Perfume and Colour, Perfume Lovers London – November 26th, 2015


Tara, previously of Olfactoria’s Travels, while being on the move to her own new virtual home, decided to visit a couple of friends’ blogs. I have the honor of hosting her first. Here’s one of her great reports on the PLL’s event.



I was particularly looking forward to this evening at Perfume Lovers London because firstly, it was being led by my mate Sabine of Iridescents and secondly, we were going to have fun drawing our scent impressions.

Instead of the usual rows of chairs, we were seated at tables laid out with paper and various art materials. Sabine had also provided some inspiration with print outs of various images and colour palettes.

As you can imagine, there was less talking and more colouring going on than at a normal PLL event, but here’s an idea of what was said and some of the wonderful images from Sabine’s blog.

Sabine at PLL's event    

Sabine: I went ten years without wearing perfume, then when I went back to it – wow – there had been an explosion in niche perfumery. I needed a way to organise and make sense of it.

I am a graphic designer so I tried to translate perfume into colour. There are quite a lot of similarities between the two. Both are very subjective; my rose is not your rose and my red is not your red. We can describe both as being opaque, bright, transparent and so on.

Sometimes there are not enough words. Colour is a way of creating a multi-sensory dimension which enhances your experience. You can train your perception of colour in the same as you can train your perception of smell.

This is why I started my blog, Iridescents, where I reproduce the images digitally. We can’t do that tonight but we do have paints, pencils and pastels so we can play around with how scents relate to colour.

Aedes de Venustas Eau de Parfum, Aedes de Venustas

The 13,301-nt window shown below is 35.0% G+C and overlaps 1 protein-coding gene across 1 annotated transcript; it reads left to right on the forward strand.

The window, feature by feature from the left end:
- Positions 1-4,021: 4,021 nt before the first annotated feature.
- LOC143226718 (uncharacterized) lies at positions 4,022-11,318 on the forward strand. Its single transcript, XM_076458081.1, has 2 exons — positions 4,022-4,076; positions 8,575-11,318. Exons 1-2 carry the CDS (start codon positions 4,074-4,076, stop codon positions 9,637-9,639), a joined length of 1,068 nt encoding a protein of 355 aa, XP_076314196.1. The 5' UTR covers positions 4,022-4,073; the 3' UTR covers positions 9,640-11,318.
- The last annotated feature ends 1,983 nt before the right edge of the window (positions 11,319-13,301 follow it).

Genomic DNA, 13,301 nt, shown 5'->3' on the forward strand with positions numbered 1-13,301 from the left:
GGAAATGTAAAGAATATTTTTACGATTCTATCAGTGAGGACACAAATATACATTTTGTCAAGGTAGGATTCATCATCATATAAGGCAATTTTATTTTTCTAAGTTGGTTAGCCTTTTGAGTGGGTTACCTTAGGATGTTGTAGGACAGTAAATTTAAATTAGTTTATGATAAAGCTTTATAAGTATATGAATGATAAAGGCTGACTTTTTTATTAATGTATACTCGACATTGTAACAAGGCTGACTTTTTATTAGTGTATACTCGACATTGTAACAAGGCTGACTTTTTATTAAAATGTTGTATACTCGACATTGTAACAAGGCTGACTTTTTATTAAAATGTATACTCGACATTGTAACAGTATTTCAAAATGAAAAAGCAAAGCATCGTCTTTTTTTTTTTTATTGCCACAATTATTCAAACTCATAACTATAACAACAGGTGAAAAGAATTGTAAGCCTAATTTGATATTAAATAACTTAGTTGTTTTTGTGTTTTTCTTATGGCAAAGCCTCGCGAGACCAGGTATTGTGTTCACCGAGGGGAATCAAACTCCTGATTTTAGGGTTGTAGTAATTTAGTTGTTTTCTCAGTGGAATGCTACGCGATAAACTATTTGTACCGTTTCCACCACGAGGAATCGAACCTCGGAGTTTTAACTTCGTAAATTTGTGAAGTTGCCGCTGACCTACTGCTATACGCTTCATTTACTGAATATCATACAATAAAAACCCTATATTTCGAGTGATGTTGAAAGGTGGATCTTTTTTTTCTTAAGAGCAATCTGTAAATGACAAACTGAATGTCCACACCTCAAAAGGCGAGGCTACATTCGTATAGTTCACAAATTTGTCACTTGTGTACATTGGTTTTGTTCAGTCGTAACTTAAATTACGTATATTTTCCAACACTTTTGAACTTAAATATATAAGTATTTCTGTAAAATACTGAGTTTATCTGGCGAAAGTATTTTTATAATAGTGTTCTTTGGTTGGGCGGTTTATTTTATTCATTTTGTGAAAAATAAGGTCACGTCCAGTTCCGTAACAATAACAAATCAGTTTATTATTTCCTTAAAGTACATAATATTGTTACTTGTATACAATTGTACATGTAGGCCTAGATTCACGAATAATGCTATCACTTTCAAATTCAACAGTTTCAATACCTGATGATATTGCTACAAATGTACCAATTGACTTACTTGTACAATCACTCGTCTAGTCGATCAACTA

Notes: Rhubarb, vetiver, red berries, tomato leaf, incense, green apple, hazelnut, honeysuckle

Lila: This is the first of the Aedes de Venustas fragrances and the perfumer is Bertrand Duchaufour.

Sabine: Try to think of a palette of 2 or 3 colours. What colours does it make you think of?

Audience members: “Pink”, “Green”, “The colours of a stick of rhubarb”.

Sabine: The pinks and greens come and go in my composition and the notes in the perfume do the same. I think of it as very jazzy. There is not a structured top, middle and base.

Lila: It’s very crisp and tart.

Sabine: If a perfume makes you think of yellow say, try and think which yellow.

The next one is not a perfume but a perfume ingredient. It’s vetiver oil. What colour does it make you think of?

Audience members: “Dirty brown”, “Khaki”, “The colour of mould.”

Molecule 01, Escentric Molecules

Sabine: This is a completely synthetic perfume, mostly made up of Iso E Super. So what colours do you use when you have a material not found in nature? Try and think of how much of one colour and how much of another. Think about the proportions.

Liquid Night, A Lab on Fire

Notes: Bergamot, lime, saffron, sage, lavender, Hinoki wood, incense, vanilla, musk

Sabine: Liquid Night is neither hot nor cold. It has hard shapes but it also has a softness to it. It’s very urban. It makes me think of driving in the rain and the reflection of the raindrops on the windscreen.

Liquid Night

Liquid Night ((c) Sabine)

Felanilla, Parfumerie Generale

Notes: Vanilla absolute, saffron, orris, banana wood, hay absolute, amber

Sabine: Felanilla is cosy and a little powdery from the iris. It’s also animalic but not too much.

Audience member: Do people in different countries relate to colours differently?

Sabine: Yes, for example people in warmer countries tend to wear warmer colours because their surroundings are brighter. People have different associations with colours, as they do with scents. People in cities tend to wear more muted and subdued colours.


Felanilla ((c) Sabine)

Sel Marin, Heeley

Notes: Lemon, Italian bergamot, beech leaf, sea salt, moss, algae, cedar, musk, leather

Sabine: If you think of Sel Marin as a scent representing the sea, which would it be in terms of colour – the Atlantic or the Med?

[Most people said the Atlantic.]

Audience member: Would you wear it?

Sabine: My husband is wearing it, and therefore it is a perfume I associate with him.

The Odd Fellow’s Bouquet, Atkinsons

Notes: Heliotrope, tobacco, ginger, pepper, benzoin, labdanum.

Lila: The Oddfellows is a club that anyone can join. It’s pretty great. They have premises all over the country. It’s not a gentlemen’s club but it might have been at some point in the past.

Sabine: The Odd Fellow’s Bouquet is one of those fragrances that doesn’t change much.

Lila: It’s a bit masculine for me.

Audience member: It’s very tobacco-y.

Odd Fellow's Bouquet

Odd Fellow’s Bouquet ((c) Sabine)

Jicky Parfum, Guerlain

Notes: Lavender, bergamot, lemon, mandarin, rose, vetiver, patchouli, vanilla, amber, musk.

We know perfumes can change as they develop and I try to put that into my images. Jicky definitely develops over time so you might want to leave room in your picture for how it smells in 10-20 minutes time.

Noir Exquis, L’Artisan Parfumeur